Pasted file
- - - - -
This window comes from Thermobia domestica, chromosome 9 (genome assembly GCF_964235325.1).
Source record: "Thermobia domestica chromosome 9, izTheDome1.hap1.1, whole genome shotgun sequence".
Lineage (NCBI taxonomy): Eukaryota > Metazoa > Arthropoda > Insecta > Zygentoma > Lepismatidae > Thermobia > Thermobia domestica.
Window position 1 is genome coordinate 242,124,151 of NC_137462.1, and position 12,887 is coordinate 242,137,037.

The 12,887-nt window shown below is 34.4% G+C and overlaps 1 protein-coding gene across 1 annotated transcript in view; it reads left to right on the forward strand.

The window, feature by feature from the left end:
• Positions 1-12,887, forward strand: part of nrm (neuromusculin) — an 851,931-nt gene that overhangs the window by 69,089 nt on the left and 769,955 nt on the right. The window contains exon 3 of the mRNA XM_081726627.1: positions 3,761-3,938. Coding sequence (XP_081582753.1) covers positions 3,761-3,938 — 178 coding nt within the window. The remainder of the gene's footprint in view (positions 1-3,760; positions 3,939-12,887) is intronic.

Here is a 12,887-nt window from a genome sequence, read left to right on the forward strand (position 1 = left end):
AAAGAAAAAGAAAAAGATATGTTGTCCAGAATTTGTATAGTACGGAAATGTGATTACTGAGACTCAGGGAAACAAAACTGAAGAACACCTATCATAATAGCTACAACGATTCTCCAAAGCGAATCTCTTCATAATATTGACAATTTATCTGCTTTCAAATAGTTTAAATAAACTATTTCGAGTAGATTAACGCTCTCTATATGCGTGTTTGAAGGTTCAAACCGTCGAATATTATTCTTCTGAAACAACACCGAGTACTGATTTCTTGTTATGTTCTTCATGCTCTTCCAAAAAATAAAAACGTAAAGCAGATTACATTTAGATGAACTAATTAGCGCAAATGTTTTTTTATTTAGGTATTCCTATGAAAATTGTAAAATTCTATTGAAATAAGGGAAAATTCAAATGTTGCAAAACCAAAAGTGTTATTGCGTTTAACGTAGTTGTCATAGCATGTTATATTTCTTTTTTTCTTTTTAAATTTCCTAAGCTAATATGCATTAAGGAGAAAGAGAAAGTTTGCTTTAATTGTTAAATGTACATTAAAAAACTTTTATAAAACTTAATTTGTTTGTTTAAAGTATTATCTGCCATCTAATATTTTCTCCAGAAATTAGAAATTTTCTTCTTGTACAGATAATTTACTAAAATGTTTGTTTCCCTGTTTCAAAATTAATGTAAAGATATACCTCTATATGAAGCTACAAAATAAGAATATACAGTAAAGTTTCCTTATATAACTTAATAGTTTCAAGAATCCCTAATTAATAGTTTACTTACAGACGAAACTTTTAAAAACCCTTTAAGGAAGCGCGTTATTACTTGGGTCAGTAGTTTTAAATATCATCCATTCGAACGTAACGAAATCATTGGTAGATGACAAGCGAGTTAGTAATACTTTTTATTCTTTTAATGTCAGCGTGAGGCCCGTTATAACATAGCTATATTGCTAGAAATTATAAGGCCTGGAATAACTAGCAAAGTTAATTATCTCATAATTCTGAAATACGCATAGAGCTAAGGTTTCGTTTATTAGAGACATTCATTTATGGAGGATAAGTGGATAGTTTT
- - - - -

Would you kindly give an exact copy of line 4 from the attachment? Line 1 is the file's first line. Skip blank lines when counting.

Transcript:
Window position 1 is genome coordinate 242,124,151 of NC_137462.1, and position 12,887 is coordinate 242,137,037.